If you’re not persuaded, consider this: Economics isn’t about money. It’s about prices. Prices simply reflect the relative value of any number of goods, and money is just a convenient medium to reflect prices. Economists work with utility functions, and any set of preferences about the state of the world can be converted into utility functions as long as they meet some very basic axioms, primarily transitivity. If a preference, be it “spiritual” or “religious” or “therapeutic” or anything else, doesn’t meet these axioms, it’s not even internally coherent. It’s gibberish. This isn’t meant to be a dig at people with these values; instead, the point is that they can indeed be interpreted as utility functions. We could also incorporate animal value into utility functions; animals themselves can’t directly express their preferences to us, but we can still value their welfare.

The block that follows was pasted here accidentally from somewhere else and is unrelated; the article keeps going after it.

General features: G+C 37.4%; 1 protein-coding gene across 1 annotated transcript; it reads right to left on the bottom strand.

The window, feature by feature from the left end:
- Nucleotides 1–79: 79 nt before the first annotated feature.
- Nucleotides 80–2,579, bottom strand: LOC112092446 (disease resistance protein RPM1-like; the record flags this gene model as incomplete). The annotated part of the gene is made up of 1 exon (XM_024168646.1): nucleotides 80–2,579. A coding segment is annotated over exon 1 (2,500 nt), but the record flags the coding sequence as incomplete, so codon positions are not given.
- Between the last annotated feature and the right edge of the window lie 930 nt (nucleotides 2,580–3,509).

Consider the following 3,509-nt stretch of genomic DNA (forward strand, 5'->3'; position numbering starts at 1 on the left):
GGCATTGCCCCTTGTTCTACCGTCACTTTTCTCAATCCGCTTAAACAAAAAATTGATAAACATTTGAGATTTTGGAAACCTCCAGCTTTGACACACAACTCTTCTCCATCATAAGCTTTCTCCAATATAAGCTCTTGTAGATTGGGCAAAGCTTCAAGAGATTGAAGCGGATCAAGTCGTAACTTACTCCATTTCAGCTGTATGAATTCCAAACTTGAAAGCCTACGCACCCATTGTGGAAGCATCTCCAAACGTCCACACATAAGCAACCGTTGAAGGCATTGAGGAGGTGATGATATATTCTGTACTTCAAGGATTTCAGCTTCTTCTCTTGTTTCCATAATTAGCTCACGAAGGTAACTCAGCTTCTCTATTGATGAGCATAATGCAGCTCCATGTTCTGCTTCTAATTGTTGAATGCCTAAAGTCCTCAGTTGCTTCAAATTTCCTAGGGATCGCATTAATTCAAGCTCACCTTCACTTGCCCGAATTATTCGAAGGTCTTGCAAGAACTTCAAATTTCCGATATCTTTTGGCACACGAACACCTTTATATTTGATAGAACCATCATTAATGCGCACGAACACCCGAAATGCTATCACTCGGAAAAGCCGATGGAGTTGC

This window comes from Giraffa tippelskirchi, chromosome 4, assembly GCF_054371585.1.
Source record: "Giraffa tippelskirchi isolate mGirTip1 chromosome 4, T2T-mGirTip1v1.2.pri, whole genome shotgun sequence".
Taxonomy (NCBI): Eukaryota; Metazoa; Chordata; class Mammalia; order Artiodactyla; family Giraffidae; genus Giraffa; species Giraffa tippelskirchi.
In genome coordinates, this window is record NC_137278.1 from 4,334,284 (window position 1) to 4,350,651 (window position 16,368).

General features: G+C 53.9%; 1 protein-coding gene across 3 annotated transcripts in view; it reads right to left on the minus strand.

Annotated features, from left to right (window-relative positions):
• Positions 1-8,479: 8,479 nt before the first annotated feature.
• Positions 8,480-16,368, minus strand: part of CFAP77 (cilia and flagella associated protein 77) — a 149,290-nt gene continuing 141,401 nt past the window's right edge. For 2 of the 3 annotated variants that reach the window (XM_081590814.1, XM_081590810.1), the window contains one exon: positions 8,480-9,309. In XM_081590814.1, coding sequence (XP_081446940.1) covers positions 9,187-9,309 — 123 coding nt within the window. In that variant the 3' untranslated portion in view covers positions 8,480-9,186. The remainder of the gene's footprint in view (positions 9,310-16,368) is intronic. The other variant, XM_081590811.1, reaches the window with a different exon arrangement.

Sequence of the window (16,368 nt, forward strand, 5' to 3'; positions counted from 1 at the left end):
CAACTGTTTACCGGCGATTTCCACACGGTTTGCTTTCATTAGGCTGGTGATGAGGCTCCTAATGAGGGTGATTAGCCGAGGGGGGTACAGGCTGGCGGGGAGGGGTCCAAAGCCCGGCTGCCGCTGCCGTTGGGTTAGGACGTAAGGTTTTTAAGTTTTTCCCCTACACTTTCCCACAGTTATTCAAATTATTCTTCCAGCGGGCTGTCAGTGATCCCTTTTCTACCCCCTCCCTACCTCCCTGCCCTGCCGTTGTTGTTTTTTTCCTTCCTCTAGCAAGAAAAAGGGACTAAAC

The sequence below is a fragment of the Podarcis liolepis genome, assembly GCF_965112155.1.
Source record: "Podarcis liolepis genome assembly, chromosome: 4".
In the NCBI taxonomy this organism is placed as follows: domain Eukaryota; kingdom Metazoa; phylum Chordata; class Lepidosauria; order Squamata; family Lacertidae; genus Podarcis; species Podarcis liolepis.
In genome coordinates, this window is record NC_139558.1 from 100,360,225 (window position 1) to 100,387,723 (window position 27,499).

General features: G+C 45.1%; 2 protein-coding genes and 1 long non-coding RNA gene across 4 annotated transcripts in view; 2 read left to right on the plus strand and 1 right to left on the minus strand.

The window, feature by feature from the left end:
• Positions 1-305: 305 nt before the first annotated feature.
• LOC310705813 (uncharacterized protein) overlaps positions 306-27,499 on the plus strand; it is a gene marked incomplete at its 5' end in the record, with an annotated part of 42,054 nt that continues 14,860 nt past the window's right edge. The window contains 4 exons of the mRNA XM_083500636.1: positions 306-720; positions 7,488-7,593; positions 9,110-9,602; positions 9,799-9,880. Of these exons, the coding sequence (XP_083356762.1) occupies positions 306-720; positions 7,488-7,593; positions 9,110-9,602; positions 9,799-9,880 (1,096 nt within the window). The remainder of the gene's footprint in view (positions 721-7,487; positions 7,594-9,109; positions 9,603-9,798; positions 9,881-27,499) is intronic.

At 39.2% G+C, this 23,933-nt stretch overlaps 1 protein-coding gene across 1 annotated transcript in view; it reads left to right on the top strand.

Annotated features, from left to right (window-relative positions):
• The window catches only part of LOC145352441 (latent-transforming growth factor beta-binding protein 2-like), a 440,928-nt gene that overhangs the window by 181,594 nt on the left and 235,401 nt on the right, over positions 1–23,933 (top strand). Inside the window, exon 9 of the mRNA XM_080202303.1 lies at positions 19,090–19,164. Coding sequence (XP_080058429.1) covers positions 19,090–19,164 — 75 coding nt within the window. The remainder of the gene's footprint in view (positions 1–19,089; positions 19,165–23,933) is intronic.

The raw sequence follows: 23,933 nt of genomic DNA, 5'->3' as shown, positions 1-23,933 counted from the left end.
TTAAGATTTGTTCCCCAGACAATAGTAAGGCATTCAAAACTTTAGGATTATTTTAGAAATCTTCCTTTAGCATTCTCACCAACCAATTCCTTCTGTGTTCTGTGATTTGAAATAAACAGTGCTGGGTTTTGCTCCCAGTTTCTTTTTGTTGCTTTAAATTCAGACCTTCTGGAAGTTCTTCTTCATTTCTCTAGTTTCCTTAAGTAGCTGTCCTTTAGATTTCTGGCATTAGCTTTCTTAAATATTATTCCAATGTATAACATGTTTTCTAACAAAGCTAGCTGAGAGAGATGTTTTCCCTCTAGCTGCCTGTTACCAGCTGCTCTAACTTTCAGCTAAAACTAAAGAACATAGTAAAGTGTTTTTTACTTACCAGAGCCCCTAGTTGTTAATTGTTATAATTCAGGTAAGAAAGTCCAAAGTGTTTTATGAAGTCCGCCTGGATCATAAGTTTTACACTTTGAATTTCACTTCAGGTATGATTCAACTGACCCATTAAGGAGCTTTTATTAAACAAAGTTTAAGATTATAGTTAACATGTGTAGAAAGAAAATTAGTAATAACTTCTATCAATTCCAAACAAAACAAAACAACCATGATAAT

Economics is the study of how certain institutions convert individuals’ utility functions into prices. There’s a broad consensus that when dealing with normal goods (in the conventional sense of the term “normal,” not the economic sense) in normal circumstances, free markets with well-defined property rights fulfil a set of criteria that most people find desirable. That doesn’t mean economics isn’t equipped to analyze other circumstances, and economics does not *start* with the assumption that “free” markets, or any other system, work best.

  3. Just to help us readers, I ask that you show me in what economics paper, textbook, lecture, class note, legitimate source that indicates, in your words,

    “However, economists focus primarily on progress, development, and short-term gains and losses. Classical economists are inclined to believe in infinite growth and progress, which the environment cannot sustain.”

    That is wholly aside from the other comments. Surely on day 1, as our students will tell you, the first lesson I teach them about economics is that it is about placing a monetary value on things. Precisely.